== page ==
Tuesday, 8 October 2013

Two great nations divided by a common genre?

So I'll freely admit to scrap-booking with the screen-capture facility on my laptop accessories. My view is that this 'being an author' thing is likely to be as fleeting as it was unexpected and I need to snatch these moments and put them in a dusty e-folder to bring out when the commotion has died down just to convince myself (and potential grandchildren) that yes, that really did happen.

One high point was this - topping the Epic Fantasy chart on US Amazon:

This, sadly, though was a one-off, on the back of being kindle deal of the day - generally my performance on the US charts has been solid but not spectacular.

In the UK this:

is far more common. True, Prince of Thorns was only outselling A Game of Thrones (at the same price) for a couple of days, but all three books have been in the top 20 best sellers since Emperor of Thorns was released.

And this brings me to my title. The Broken Empire trilogy has sold well in the US but it has sold MUCH better in the UK. To put that in focus - I've sold as many books in the UK as I have in the US, and the populations look like this:

Now I've heard tales before of authors who were hits in one country and not the other. David Gemmell for example sold a bazillion books in the UK (he's great, read him), but in the US ... not so much.

On the other hand Lois McMaster Bujold I'd never heard of until recently and apparently has sold a lot of books States-side, but rather few in Great Britain.

Are these random events or do they reveal some fundamental difference in the fantasy markets? Is this difference driven by some national characteristic? some taste gene? the perception of the genre locally?

A mystery! Answers on a postcard please.


  1. The biggest thing I used to notice between fantasy books in the US and the UK is that the US books had almost universally awful covers (terrible art, as many different fonts as possible, ever colour imaginable) where as the UK versions were generally at least passable. I think these days it's not quite as bad, although that might be because I don't look at covers so much now that I read everything on the Kindle.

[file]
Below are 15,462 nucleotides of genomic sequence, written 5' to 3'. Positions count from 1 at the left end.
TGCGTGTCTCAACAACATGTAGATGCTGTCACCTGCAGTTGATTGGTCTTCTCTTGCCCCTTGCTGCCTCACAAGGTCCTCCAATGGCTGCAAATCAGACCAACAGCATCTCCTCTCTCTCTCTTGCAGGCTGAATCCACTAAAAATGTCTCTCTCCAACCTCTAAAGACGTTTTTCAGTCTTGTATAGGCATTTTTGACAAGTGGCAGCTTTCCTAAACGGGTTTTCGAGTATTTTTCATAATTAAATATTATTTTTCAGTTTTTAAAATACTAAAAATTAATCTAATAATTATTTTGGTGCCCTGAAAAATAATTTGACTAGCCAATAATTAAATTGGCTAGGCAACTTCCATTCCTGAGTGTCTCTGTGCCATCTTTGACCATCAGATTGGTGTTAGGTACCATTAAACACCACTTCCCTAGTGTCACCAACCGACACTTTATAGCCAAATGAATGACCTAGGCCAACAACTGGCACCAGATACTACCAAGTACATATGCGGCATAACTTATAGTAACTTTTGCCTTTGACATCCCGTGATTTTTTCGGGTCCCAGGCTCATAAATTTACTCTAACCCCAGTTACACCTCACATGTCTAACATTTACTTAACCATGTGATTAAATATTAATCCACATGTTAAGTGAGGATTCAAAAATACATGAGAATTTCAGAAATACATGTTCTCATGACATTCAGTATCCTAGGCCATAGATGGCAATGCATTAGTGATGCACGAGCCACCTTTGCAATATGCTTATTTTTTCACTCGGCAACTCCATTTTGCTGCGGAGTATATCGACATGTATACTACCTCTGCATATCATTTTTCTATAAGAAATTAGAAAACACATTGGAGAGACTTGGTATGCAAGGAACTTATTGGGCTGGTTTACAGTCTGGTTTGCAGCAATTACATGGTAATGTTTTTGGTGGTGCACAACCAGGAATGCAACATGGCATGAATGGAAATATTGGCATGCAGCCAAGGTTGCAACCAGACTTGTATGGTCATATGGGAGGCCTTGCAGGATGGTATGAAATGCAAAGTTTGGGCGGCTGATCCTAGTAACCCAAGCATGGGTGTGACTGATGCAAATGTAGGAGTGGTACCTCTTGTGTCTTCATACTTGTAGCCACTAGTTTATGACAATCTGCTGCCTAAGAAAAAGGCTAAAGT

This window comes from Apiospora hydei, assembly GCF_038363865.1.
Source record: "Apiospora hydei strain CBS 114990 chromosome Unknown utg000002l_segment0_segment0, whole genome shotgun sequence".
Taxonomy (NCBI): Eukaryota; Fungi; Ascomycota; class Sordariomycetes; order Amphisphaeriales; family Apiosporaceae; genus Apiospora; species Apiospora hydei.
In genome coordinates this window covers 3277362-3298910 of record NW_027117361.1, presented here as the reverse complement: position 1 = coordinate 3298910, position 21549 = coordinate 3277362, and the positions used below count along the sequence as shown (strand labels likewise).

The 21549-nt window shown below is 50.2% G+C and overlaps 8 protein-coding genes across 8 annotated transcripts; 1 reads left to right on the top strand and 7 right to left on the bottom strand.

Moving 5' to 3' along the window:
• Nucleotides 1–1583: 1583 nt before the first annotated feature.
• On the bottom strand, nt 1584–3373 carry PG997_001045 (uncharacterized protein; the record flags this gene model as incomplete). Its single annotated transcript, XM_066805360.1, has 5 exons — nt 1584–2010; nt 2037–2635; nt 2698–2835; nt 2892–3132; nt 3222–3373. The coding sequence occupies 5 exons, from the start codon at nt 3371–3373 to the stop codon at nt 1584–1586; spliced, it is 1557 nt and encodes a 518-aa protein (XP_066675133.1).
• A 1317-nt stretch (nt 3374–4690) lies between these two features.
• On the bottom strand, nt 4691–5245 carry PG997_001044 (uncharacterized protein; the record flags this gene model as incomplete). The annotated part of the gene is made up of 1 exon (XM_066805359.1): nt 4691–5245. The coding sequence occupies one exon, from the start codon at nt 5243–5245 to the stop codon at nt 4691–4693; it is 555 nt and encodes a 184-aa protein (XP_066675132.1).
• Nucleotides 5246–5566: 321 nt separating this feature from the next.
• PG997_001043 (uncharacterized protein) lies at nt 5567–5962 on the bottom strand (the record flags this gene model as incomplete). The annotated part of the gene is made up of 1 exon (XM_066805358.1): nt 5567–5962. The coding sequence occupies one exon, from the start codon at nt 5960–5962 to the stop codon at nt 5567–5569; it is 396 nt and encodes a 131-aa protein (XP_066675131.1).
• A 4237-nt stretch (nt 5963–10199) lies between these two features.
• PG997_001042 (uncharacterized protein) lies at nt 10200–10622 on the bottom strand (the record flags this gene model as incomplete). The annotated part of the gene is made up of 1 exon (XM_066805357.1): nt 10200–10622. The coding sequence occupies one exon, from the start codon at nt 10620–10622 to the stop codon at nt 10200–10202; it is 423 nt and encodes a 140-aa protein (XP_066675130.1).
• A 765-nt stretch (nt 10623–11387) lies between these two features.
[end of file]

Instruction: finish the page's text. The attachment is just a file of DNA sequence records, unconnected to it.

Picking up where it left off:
As for the differing sales for Legend and Cthurse Chalioofn (this proves my point about covers!) I imagine it's more to do with the fact they pre-date the whole ebook thing. There's a whole load of authors that had been around for a long time but I'd never heard of because we just didn't get their books over here I remember the big city chain book store had a specific book case set aside for imported fantasy books with a whole load of US authors I never saw anywhere else on them (along with covers designed to make you blind or have a fit).

    1. The cover issue may also be related to the perception of the genre and the demographic of its readers. On the small scale however, I've got the same cover art in both US & UK.

  2. I noticed the same thing whilst checking amazon.com and amazon.uk. I think there are two aspects here:

    1. British writers generally do better in UK and American authors do better in USA because they have country-specific cultural references, language, settings, etc.

    Take GRRM. Five years ago in UK hardly anyone heard of GRRM (pre-TV-show time) but his books were already popular in USA.

    You are a special case. :D I understand that you weren't born in UK, but you live here, your books are set in fantasy-Europe, they are initially released in UK, etc. You have British identity.

    2. Book sales are driven by marketing campaigns (like any other sales), by different companies and different people in different countries.Some of them do better than others.

    PS: all of the above is just my opinion.

    1. Hello, just wanted to provide a bit of balance to your comment as I disagree with both your points (please dont hate me. :)). Also I dont understand the concept that a British author would be chosen ahead of a US author...im more likely to chose a book based on reviews etc. I probably wont find out their nationality untilafter ive bought the book.

      Ive been aware of GRRM for years now and I always had the feeling he was a big deal with UK fantasy fans, same applies to Steven Erikson (though he did live in the UK for a time). Always popping up in reviews and recommedations.

      As for your second point I have never bought a book due to marketing. Reviews and recommendations are much more powerful (in my opinion). Id also say I dont see a huge amount of fantasy books (grrm excluded) being marketed...maybe a sticker in Waterstones but thats as big as ive seen...

  3. I think, living in Canada, I've always been fortunate to experience the best of both worlds. While they're not quite as prevalent today, growing up there were just as many UK titles in our bookstores as US ones (something to do with tariffs, taxes, and territorial rights). In fact, when it came to genre fiction (fantasy, sci-fi, and horror), we got the UK edition far more often than the US one. It wasn't until I started getting exposed to the US editions of my favorites that I realized how fortunate we were.